4. Home education. Historically, homeschoolers were religious families who were unhappy with the public school curriculum and uncomfortable with (or unable to afford) private schools. Recently, more parents cite reasons such as mediocrity in the public education system. An intriguing version involves young people attending school part-time and teaching at home part-time.

5. Schools-within-schools: There is no reason for one school building to contain only one education program. Adapting more than one program to the same building makes it easy to offer training alternatives without worrying about bricks and mortar. It also cuts risk; If the new plan doesn’t work, students can be readmitted to regular classes.

6. Small schools. Schools with some of the freedoms of charter schools, but also with unique subjects and the intimate scale that is so acutely absent from regular public high schools in the city.

7. Technological schools. The concept is particularly suitable for young people who are more interested in jobs than academics.

8. Day Schools: Partly because of changing family patterns and work schedules, and partly because of dissatisfaction with regular schools, more and more families (and churches, community organizations, etc.) are supplementing children’s education with a wide variety of programs. and offerings. Some are reminiscent of the “joku” – crowded schools – of Japan. Many are non-profit, but some of the largest are owned by commercial companies.

9. “Proprietary” schools. Today, we see the emergence of entire chains of for-profit schools, with corporate shareholders and managers.

10. Design-Based Schools: Alternatives are emerging to the familiar 19th century school model. Bridging the gap between an R&D project and a systemic reform, unique designs for innovative schools have now been created and marketed.

11. Virtual schools. Through the Internet and e-mail they can interact with their teachers (and with lesson plans, homework, etc.) without leaving the house. In the old days, families who lived in the mountains or were sent to distant lands could obtain mail-order curricula for their children. Today, technology enables 24-hour “classrooms” and online access to teachers.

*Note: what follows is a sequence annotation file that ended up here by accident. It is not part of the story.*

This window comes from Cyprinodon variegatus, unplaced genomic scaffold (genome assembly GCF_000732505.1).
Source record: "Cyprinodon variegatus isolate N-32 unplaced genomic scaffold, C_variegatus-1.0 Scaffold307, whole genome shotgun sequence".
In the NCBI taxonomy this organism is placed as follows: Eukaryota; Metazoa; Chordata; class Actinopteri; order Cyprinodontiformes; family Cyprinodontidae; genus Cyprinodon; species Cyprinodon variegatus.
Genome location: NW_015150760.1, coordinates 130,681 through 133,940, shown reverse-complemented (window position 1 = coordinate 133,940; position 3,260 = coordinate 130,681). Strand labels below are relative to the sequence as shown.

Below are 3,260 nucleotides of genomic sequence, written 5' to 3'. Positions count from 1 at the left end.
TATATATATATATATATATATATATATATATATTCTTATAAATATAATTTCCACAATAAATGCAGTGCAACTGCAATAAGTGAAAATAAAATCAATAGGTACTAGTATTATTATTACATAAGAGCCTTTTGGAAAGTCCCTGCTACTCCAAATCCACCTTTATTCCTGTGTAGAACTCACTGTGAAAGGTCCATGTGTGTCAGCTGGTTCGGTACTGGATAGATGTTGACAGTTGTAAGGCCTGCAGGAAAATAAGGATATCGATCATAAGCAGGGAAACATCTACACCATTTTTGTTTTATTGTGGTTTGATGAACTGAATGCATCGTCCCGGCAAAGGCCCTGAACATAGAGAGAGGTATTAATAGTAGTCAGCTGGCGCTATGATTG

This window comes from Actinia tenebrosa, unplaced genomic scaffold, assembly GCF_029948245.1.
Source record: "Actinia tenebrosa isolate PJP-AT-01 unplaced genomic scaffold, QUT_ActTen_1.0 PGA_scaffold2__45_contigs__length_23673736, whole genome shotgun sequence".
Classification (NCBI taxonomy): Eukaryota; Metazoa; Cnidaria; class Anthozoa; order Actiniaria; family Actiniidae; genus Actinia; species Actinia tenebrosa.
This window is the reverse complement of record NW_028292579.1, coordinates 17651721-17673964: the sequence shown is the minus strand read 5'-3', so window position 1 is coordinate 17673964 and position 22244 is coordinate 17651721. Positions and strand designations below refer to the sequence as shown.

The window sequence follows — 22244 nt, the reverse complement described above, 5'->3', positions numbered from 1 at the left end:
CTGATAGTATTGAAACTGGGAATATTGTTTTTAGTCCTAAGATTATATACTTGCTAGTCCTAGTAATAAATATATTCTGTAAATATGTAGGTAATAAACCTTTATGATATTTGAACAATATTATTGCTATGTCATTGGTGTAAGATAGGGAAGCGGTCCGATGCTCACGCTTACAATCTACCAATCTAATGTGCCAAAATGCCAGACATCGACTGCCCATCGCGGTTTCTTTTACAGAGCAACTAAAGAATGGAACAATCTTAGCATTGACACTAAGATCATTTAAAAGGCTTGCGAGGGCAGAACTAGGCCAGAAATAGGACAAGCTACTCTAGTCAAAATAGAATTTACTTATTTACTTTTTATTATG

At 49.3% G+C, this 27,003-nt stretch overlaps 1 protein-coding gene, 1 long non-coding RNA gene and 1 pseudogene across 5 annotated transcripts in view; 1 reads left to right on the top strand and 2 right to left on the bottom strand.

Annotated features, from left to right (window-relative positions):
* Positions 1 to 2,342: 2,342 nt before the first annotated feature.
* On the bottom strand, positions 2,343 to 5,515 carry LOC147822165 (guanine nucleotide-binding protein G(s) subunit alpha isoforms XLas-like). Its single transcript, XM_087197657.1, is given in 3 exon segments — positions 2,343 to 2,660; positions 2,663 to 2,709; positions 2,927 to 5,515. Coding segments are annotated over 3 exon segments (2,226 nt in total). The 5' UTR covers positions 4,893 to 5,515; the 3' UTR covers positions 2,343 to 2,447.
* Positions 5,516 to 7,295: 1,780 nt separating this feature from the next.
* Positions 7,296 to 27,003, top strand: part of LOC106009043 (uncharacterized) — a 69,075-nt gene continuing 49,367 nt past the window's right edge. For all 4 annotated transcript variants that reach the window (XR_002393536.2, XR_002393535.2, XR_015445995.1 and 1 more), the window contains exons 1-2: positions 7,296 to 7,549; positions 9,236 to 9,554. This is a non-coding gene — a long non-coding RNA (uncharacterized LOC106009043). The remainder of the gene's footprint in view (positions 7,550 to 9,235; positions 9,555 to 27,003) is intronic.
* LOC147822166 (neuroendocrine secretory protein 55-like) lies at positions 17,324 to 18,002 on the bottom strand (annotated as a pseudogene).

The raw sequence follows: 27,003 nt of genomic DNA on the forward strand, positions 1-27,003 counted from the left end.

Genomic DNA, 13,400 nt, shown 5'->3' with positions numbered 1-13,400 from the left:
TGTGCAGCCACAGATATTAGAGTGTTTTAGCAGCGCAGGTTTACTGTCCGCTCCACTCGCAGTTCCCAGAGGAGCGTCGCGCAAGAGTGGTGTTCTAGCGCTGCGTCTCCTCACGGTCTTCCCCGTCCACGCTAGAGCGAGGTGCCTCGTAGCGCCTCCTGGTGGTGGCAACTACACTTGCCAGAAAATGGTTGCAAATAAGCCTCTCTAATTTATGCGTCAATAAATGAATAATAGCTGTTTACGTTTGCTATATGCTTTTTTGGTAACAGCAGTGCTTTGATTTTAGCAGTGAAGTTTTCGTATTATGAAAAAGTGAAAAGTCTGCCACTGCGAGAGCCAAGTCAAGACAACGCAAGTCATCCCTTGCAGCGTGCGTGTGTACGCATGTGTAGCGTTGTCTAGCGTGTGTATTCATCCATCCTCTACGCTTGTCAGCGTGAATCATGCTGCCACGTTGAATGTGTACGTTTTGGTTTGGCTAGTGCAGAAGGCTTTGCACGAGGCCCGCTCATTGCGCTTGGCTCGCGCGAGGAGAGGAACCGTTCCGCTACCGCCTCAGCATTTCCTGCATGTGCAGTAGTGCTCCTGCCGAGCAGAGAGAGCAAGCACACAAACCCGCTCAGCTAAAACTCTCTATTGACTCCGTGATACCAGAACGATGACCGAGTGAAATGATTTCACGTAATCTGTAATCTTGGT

12. Privately managed public schools: Close to a dozen companies operate in the “school management” business in the United States, and undertake – through a charter or management contracts with the district – to manage public schools and make a profit along the way. Although it remains to be seen whether investor profits will follow, it is clear that public education in the United States is becoming available for “outsourcing.”

It is no longer strange to send your child to a school of your choice rather than a school assigned by the superintendent’s office. Many bypass political disputes because they arise from the state or district deciding on its own that it cannot serve certain children in its public schools — but must see that they are educated. This practice is well established in the world of “special education,” where young people with severe or esoteric disabilities (or litigious parents) can invoke federal and state laws and district policies to gain access to private schools at public expense. But disability is no longer the only reason for such arrangements.

Districts also employ private providers for special education services such as the supplemental instruction for disadvantaged youth provided under the federal Title I program. Although many districts have long outsourced busing, building maintenance, and cafeterias (and buy everything from drawers to computers from private vendors), what is new is allowing companies Privacy to provide actual instruction – and run entire schools.

The political heat and noise levels begin to rise as we transition from a state-chosen private school to a parent-chosen type. However, a number of jurisdictions routinely subsidize the peripheral costs of private education. Instead of directly funding private schools, some jurisdictions deploy their tax codes to help parents with tuition, fees and other expenses. In some famous—and controversial—cases, the state or county actually pays tuition at a private school.